• + 4
 Before you feel too bad about the state of LBS and Performance remember they were also a huge online retailer. No doubt some stores were better thanks to the individuals in them. That said, I have been in several across multiple states and can attest that they were run like a chain of friggin Chili's. Anyone look at their bankruptcy filing. They owed millions to GoPro, Cliff, and others. WTF? I have no point, I just kind of thought PB was a joke.
  • + 4
 The cycling industry is rife with competition. Competition drives innovation and drives down prices. This is good for the consumer, not the company.

I know it sucks to hear when a shop full of cool people shuts down, things can be tough. But it's a sign of how great things have gotten for us riders. You can bleed Shimano brakes in 5 minutes, and have a new derailleur shipped to you overnight for like 60$. Bike repairs are getting simple, and that's awesome for us riders.
  • + 7
 @ClaytonMarkin I have a BB shell I need to face and chase. Can I please borrow your tool?
  • + 1
 Overpriced bikes or cheap cheap was all I ever saw there. Once the local one had a Fuji fully for $3500. Garbge spec for the money and weighed a ton.

They did start to carry the Marin Hawk Hill at the end at the correct retail price but it was too late by then.

I did uae them for some spares and even bought my latest pair of shoes there, right before the bankruptcy announcement.
  • + 2
 @lccomz: A tool one should really never need unless you just finished welding your own frame...
  • + 8
 No wonder they faultered with a brand lineup of "Fudgey, Kiester, Breezer"
  • + 4
 Honesty - I think bike manufacturers have gone to far from Fox Live valve to Sram Apex or whatever that electric 2k upgrade is for your 10k carbon toy. We need to go back to bikes $800-2000 range with good geometry. Geo matters way more than components build. Heck there market for what performance offered if they could just deliver bikes with good geometry.
  • + 3
 Supergo was the shit. I came to the US in the 90's and couldn't believe how f*cking cheap they were compared to the extortionate prices every bike shop in NZ charged for a half decent mtb part. I mean NZD$99 for a set of Onza bar ends. NOT GOOD!!!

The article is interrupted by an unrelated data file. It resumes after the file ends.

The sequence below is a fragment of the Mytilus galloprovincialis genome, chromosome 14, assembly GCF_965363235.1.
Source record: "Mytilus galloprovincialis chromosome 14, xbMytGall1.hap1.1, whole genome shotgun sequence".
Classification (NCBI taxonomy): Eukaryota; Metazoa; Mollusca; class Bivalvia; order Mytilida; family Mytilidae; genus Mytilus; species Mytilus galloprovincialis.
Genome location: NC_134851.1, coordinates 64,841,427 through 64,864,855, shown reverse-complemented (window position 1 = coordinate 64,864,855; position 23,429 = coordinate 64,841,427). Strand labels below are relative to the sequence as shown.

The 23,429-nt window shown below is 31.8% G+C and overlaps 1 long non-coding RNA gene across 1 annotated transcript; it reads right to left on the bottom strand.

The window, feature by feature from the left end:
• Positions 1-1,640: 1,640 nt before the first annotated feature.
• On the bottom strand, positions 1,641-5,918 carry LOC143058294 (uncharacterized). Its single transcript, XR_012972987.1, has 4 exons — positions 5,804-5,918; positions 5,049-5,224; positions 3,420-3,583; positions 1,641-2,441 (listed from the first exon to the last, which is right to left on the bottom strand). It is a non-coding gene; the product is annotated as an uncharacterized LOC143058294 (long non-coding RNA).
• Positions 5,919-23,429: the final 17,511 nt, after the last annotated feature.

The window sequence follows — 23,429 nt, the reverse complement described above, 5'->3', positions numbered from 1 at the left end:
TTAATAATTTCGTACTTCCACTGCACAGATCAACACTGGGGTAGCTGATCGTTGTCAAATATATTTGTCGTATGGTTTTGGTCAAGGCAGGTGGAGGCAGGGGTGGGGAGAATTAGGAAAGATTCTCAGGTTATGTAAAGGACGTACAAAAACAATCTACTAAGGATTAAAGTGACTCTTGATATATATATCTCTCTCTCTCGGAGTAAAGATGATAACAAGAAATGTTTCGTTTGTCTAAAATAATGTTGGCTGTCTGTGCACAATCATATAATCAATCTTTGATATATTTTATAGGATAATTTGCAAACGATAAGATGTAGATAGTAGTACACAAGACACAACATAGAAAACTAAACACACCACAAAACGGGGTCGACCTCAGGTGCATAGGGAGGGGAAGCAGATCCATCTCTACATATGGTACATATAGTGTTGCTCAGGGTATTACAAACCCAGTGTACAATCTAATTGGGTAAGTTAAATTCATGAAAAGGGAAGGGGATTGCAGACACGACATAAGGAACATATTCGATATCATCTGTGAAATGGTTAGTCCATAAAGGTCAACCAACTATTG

• + 2
 Yeah I've noticed that you all down in NZ and Aus pay a shit ton of money for bikes! Frown
  • + 2
 Supergo used to get Euro customers who would fly in, buy a high end bike, ride it for a few days, and then bring it home as "used". The cost savings paid for the flight. Seems like it is somewhat reversed now where stuff from CRC or Merlin is less than Jensen.
  • + 3
 I'm guessing by the sounds of things, it's an American equivalent of Halfords? Not Walmart (Tesco in UK), but far from a premium retailer. From someone who has worked in the bike industry too long that I care to admit! Sometimes a culling from an often oversaturated market (Bike industry isn't high on that list but I'd consider it to be there) is a good thing. The LBS who is sometimes dwarfed by large chains is given it's chance to shine and stand out. It's a terrible shame for the hardworking and dedicated staff who worked there but the bike industry is a small world and most will get picked up by other shops.
  • + 2
 While I know they haven't been this in many years, in the early 90s, Performance was the real bike shop in my region. We'd go out of the way to get a mechanic who knew what they were doing and to ogle the newest Klein, or the RS-1, or buy Onza Porcupine tires. All the locals were small strip mall shops selling BMX and cruiser bikes.
  • + 2
 I've had good and bad experiences at performance shops. Mechanics have gone above and beyond at times, and at other times they and the salesperson had no idea what they were doing. But compared to other local shops they usually had what I needed in stock, at a competitive price, with friendly staff.
  • + 2
 The only Performance stores I dealt with had limited sales that did not interest me. Their discount section was decent, depending on what you needed. I found a 4 bike rack there once for a steal! But, im not surprised as their inventory was always large (on the stores I went into), much larger than the other LBSs. And it didn't seem like their inventory moved much.
  • + 3
 Ive never owned a bike from them but my parents did they were decent bikes. I will miss being able to go there and get cycling gear like clothes and gloves because they had a great selection with out having to order online
  • + 3
 End of an era.

Pretty sad really, but it does illustrate that if a retailer cannot adapt to meet quickly changing trends then they are done for, especially when overhead is high (lots of locations= high operating costs.)
  • + 1
 I was there in Carrboro when they first got started and I was there when they opened the first store in Chapel Hill. They all got lost along the way and starting selling 3rd rate products. Completely surprised they hung in there this long....
  • + 1
 I bought one of their mountain bikes in 1992 in Sacramento. Was my first. The store had just recently opened. Was an incredible sale price at the time for I believe the 1991 model. Was a so-so metal frame but had top components at the time. Had the second generation Rock Shox fork and the high end Suntour group-with grease ports for the hubs. Also remember taking it on my very first official downhill by riding up the gondola at Squaw Valley in Lake Tahoe. Not a pleasant experience. The only other guy in the gondola besides me and my friend had the very first Rock Shox release fork. The bike actually got stolen fairly soon after. Was only in a Performance store a handful of times since. Goodbye Performance.
  • + 5
 Good riddance, terrible chain store.
  • + 1